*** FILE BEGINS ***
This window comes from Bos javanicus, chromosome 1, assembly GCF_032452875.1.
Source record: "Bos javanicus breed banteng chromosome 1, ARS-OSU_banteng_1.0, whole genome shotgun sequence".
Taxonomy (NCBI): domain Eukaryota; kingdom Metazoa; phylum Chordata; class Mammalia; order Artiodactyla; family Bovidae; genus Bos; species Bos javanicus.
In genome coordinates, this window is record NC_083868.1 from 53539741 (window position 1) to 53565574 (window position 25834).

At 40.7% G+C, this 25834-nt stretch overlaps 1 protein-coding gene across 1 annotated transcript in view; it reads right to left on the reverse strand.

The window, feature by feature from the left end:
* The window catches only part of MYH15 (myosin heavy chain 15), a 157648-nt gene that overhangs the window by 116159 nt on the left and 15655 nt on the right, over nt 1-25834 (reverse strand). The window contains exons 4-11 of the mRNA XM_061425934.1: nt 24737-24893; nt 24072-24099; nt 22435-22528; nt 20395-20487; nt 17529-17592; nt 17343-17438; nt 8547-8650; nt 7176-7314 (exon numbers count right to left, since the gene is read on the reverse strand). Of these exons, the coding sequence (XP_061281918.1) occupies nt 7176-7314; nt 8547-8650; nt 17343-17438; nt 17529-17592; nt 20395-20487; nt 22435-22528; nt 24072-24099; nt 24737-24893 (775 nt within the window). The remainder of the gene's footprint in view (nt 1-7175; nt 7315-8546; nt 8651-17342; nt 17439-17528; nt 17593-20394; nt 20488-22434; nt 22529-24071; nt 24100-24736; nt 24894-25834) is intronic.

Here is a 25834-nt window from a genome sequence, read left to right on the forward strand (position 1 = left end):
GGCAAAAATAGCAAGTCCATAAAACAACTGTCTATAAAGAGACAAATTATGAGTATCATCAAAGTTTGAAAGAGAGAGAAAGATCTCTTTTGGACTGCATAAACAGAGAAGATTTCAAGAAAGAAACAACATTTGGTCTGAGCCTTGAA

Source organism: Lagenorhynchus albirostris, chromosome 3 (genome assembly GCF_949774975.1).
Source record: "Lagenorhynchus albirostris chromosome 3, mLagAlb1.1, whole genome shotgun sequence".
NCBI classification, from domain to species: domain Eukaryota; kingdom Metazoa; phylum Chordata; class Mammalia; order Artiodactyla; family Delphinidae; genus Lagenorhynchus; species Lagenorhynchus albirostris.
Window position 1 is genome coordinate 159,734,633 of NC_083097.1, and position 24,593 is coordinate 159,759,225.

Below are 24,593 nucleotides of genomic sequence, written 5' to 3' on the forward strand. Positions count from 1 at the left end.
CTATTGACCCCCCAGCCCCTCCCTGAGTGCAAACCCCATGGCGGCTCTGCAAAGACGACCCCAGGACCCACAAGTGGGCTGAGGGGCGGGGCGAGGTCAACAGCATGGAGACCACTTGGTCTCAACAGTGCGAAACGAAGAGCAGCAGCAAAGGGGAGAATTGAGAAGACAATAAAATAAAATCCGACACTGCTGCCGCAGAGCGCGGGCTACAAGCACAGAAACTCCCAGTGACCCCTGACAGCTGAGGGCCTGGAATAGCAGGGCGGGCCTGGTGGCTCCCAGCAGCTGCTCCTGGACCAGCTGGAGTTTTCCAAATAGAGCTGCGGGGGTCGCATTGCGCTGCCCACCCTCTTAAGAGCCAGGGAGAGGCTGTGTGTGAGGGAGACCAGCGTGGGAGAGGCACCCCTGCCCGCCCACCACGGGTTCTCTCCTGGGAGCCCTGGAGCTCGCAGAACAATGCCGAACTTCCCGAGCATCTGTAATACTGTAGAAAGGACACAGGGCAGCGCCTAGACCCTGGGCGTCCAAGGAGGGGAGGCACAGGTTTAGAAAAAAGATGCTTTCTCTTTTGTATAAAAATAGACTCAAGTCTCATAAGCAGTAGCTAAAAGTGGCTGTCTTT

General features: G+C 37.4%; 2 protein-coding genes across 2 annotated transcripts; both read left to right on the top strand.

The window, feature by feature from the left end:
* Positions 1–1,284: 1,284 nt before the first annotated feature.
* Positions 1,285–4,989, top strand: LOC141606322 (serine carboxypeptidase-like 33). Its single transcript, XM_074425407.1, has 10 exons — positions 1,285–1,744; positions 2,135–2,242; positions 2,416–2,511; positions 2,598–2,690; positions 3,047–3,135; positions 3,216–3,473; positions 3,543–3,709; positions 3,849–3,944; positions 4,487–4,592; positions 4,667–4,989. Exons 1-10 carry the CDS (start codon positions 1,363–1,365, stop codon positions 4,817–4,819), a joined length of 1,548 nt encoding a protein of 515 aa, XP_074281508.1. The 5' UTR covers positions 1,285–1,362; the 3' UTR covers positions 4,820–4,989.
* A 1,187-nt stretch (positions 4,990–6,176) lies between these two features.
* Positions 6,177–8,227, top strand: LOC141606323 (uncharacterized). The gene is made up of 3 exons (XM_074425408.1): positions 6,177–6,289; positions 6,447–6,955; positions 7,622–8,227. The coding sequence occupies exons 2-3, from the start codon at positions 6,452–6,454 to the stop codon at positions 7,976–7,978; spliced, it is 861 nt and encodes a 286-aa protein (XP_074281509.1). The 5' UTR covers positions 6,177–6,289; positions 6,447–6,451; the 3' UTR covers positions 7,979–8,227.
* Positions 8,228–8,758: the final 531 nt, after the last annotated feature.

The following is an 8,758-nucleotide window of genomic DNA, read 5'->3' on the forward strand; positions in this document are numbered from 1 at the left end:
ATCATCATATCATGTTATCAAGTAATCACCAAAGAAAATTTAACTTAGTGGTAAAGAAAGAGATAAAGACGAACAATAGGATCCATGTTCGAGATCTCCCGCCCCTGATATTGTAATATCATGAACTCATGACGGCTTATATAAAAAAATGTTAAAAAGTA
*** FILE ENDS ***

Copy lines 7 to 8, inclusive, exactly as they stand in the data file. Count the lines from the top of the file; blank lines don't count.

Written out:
* The window catches only part of MYH15 (myosin heavy chain 15), a 157648-nt gene that overhangs the window by 116159 nt on the left and 15655 nt on the right, over nt 1-25834 (reverse strand). The window contains exons 4-11 of the mRNA XM_061425934.1: nt 24737-24893; nt 24072-24099; nt 22435-22528; nt 20395-20487; nt 17529-17592; nt 17343-17438; nt 8547-8650; nt 7176-7314 (exon numbers count right to left, since the gene is read on the reverse strand). Of these exons, the coding sequence (XP_061281918.1) occupies nt 7176-7314; nt 8547-8650; nt 17343-17438; nt 17529-17592; nt 20395-20487; nt 22435-22528; nt 24072-24099; nt 24737-24893 (775 nt within the window). The remainder of the gene's footprint in view (nt 1-7175; nt 7315-8546; nt 8651-17342; nt 17439-17528; nt 17593-20394; nt 20488-22434; nt 22529-24071; nt 24100-24736; nt 24894-25834) is intronic.

Here is a 25834-nt window from a genome sequence, read left to right on the forward strand (position 1 = left end):